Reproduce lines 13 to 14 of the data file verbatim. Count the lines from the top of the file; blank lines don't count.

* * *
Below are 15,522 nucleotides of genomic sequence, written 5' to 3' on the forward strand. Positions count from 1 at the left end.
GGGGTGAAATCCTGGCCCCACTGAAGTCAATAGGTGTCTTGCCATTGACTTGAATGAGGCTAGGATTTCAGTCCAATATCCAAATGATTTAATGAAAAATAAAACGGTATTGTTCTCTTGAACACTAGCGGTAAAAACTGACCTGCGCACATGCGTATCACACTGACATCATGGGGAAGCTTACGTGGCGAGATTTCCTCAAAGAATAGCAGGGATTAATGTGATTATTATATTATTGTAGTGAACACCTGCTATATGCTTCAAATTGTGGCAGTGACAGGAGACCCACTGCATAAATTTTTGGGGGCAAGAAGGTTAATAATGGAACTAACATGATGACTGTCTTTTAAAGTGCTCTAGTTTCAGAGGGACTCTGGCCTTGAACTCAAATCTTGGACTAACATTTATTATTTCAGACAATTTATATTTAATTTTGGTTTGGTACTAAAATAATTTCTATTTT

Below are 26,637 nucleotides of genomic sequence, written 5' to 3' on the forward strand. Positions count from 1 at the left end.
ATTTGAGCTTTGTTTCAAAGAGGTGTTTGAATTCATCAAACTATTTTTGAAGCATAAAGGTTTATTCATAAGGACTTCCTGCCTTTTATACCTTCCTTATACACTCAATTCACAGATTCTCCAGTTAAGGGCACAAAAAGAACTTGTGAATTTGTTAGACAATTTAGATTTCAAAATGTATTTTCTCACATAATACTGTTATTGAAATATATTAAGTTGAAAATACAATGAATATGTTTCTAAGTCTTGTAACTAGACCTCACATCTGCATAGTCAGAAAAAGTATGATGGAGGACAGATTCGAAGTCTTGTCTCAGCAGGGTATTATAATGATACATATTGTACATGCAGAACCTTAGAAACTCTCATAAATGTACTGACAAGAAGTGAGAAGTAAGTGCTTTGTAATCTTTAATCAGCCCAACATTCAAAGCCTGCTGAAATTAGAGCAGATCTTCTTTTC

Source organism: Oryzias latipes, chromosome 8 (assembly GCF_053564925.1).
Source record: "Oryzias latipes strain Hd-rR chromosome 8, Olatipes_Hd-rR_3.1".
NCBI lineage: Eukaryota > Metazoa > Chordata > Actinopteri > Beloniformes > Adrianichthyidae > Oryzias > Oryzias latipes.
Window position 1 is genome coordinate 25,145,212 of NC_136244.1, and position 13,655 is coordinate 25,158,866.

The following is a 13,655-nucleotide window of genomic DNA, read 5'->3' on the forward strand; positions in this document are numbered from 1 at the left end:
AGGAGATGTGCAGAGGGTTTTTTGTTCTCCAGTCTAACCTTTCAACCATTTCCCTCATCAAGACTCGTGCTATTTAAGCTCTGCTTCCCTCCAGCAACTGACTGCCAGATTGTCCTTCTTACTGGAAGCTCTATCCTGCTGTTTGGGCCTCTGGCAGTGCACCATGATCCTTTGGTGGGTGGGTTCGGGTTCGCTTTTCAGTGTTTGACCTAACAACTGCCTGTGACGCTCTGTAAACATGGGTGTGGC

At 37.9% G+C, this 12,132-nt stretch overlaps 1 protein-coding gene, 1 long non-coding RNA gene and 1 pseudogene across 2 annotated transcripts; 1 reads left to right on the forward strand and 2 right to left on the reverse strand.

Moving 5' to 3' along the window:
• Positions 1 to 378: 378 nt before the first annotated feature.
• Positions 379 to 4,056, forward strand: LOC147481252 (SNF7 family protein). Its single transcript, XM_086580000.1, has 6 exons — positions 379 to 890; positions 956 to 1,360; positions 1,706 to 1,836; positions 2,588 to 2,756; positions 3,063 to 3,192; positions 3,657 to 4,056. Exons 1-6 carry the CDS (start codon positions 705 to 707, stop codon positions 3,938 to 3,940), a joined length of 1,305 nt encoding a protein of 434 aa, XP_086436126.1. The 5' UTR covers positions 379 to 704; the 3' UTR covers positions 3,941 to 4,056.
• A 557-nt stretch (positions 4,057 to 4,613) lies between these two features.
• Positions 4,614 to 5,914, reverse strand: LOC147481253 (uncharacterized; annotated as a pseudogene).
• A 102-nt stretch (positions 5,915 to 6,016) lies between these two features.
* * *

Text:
• Positions 1 to 378: 378 nt before the first annotated feature.
• Positions 379 to 4,056, forward strand: LOC147481252 (SNF7 family protein). Its single transcript, XM_086580000.1, has 6 exons — positions 379 to 890; positions 956 to 1,360; positions 1,706 to 1,836; positions 2,588 to 2,756; positions 3,063 to 3,192; positions 3,657 to 4,056. Exons 1-6 carry the CDS (start codon positions 705 to 707, stop codon positions 3,938 to 3,940), a joined length of 1,305 nt encoding a protein of 434 aa, XP_086436126.1. The 5' UTR covers positions 379 to 704; the 3' UTR covers positions 3,941 to 4,056.